Borgström   Semantics, pragmatism and cynicism.


Building a Pythonic interface to SaltStack states

15 Feb 2014

I’ve been a long time user of, and contributor to SaltStack, aka Salt. If you’ve never heard of Salt before it is an amazing remote execution and state application framework, suited for building highly reactive and very complex computing projects (it also works just fine for smaller projects too). I encourage you to check out the Introduction to salt for more information on the project.

By default you build your “state” and “pillar” data using the YAML markup language in conjunction with Jinja2, which allows you some programatic flexibility to create macros and use filters for transforming data.

As you get your feet wet with Salt the YAML syntax and power of Jinja seem unlimited. I have built two large repositories of Salt states. YAML and Jinja have worked out quite well, but over the past year I’ve been reaching a point where I feel like I’m doing too much with YAML and Jinja, which means that I started to sacrifice the clean, readable syntax that was originally intended.

At the end of this past January (2014) while attending the inaugural Salt Conf I started playing with some possible interfaces & syntax for a new way to build Salt states based on all of my learnings of the past couple years. At first this started as just some scratch notes and possibilities, but very quickly evolved into what is (IMHO) a very clean and Pythonic way to build Salt states using pure python (see note below about the existing “pydsl” renderer).

Here’s a simple little YAML snippet that will cause Salt to ensure the /tmp directory is in the correct state.

/tmp:
  file.managed:
    - user: root
    - group: root
    - mode: '1777'

And here’s the exact same specification using the new pure Python syntax.

File.managed("/tmp", user='root', group='root', mode='1777')

As you can see you are calling a function named managed on the object named File, providing the state ID as the first positional argument and then any other attributes as keyword arguments.

Essentially what is happening here is that all of the available state modules are made available as global objects as the capitalized name of the state. Then each of the functions are exposed as attributes of these global objects. These attributes are functions that take the “name” of the state as the first parameter and every other keyword argument passed becomes the data for the state.

Behind the scenes what is happening is that each call to one of these global objects registers the data provided into a “registry”. When Salt parses the state file the registry is filled, then it formats this data as Salt expects it and finally the registry is drained, ready for the next file.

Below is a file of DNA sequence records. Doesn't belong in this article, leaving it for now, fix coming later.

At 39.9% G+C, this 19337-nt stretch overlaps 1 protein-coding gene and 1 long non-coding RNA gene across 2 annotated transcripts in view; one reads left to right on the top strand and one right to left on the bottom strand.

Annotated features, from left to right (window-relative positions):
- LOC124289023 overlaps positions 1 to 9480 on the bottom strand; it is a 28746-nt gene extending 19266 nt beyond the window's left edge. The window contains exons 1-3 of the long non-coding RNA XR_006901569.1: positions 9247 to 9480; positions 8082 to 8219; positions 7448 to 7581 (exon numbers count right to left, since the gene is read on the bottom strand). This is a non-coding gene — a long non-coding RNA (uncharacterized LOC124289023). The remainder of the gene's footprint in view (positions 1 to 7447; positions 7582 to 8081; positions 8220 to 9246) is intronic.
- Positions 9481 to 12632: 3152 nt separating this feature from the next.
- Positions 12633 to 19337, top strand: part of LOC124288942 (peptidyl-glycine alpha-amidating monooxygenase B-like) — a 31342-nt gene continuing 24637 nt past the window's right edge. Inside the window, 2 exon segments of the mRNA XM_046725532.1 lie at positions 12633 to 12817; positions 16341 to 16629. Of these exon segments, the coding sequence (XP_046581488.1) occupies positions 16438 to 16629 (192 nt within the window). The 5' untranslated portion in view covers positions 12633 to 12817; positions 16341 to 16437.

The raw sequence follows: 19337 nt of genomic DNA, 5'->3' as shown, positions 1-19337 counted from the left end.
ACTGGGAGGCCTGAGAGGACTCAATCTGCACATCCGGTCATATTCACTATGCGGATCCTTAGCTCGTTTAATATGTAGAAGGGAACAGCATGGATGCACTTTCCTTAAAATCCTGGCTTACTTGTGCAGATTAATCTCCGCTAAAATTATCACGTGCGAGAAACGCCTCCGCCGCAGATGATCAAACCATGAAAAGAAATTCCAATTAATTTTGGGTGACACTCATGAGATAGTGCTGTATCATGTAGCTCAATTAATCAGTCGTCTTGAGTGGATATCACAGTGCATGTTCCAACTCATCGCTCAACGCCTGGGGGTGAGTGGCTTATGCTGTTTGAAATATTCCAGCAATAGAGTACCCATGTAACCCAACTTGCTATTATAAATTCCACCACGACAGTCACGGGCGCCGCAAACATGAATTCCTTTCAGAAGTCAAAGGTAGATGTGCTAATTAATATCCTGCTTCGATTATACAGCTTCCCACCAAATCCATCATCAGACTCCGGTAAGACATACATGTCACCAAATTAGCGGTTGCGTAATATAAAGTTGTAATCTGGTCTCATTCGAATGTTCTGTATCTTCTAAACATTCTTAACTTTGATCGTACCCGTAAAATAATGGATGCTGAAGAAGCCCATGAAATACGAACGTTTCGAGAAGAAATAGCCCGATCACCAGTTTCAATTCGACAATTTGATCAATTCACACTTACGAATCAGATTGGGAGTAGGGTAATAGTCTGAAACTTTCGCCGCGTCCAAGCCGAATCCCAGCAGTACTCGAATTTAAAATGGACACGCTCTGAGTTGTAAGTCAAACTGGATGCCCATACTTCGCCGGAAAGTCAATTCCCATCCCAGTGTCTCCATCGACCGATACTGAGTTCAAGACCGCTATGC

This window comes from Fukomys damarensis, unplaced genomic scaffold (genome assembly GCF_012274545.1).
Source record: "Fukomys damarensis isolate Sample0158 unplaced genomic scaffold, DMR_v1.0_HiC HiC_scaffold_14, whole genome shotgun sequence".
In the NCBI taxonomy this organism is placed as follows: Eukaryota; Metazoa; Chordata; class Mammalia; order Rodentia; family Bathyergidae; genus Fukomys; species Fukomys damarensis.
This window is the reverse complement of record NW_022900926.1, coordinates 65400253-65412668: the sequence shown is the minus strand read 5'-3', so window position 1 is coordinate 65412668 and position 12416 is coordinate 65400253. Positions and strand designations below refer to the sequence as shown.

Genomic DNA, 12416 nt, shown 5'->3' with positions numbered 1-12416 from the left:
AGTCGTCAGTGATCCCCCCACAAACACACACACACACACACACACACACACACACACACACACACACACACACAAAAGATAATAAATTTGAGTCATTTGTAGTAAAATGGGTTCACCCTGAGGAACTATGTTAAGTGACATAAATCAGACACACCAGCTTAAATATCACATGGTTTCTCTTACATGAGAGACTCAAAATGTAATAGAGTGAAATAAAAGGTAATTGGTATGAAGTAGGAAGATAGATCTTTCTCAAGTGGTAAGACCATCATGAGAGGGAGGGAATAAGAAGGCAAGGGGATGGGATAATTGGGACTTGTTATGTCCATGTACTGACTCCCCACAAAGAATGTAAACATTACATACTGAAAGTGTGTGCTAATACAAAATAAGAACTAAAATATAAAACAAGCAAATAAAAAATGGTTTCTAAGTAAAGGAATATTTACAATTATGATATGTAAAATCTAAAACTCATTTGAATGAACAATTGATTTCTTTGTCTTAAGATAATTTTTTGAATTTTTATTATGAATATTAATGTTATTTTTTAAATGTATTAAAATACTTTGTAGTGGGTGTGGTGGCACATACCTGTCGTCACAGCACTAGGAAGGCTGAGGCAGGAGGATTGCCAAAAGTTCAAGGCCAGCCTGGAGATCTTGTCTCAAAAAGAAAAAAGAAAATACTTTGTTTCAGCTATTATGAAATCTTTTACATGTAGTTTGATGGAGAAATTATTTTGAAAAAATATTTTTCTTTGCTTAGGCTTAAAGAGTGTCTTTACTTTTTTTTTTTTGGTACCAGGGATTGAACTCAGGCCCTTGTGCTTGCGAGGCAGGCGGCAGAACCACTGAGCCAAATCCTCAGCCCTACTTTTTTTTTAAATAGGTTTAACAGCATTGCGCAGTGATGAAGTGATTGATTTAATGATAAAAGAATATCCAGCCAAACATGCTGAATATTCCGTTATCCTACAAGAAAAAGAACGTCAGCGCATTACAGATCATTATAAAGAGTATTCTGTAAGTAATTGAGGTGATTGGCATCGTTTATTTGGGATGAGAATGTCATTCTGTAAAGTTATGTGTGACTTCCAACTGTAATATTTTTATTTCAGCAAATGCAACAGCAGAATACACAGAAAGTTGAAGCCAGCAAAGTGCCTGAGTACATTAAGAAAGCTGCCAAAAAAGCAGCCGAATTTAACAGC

The above example may seem a bit contrived but when you start to look at some of the insanely complex state files that the community is building (hadoop example, tomcat example & apache example – to name a few) you can start to see how that simple readability of YAML starts to get lost in the noise of the Jinja syntax. Moving to a clean, pure Python implementation means that you get to drop all of the syntax markup and also benefit from the added flexibility of not being restricted by some of the limitations of Jinja (I’m not criticizing Jinja at all here, it’s a template engine you’re not supposed to have full access to Python).

What about the pydsl renderer that is already included in Salt? I actually didn’t even know it existed until after I had the initial brainstorm session for NaCl and only learned about it during SaltConf when I looked into the existing py renderer to see how it formatted data. Personally, I dislike the choice of building a Domain Specific Language for Salt state creation, I think that DSL’s are way over hyped these days and I switched to Salt in the first place because I came to be very frustrated by the Puppet DSL. I find the pydsl renderer is awkward to use and not very Pythonic since it requires you to chain method calls, more akin to Javascript and jQuery.

Introducing NaCl

With the idea now fleshed out I set out to build a proper implementation. Over the course of a week I built up the first working version that I decided to call NaCl (the formula Sodium Chloride).

You can find the sources up on GitHub: https://github.com/borgstrom/nacl

Before I even posted this announcement @mgwilliams found it and contributed to the first fully working version, so big greets to him for that!

I would love any feedback or suggestions for this project. Please feel free to use the issue tracker on GitHub.

comments powered by Disqus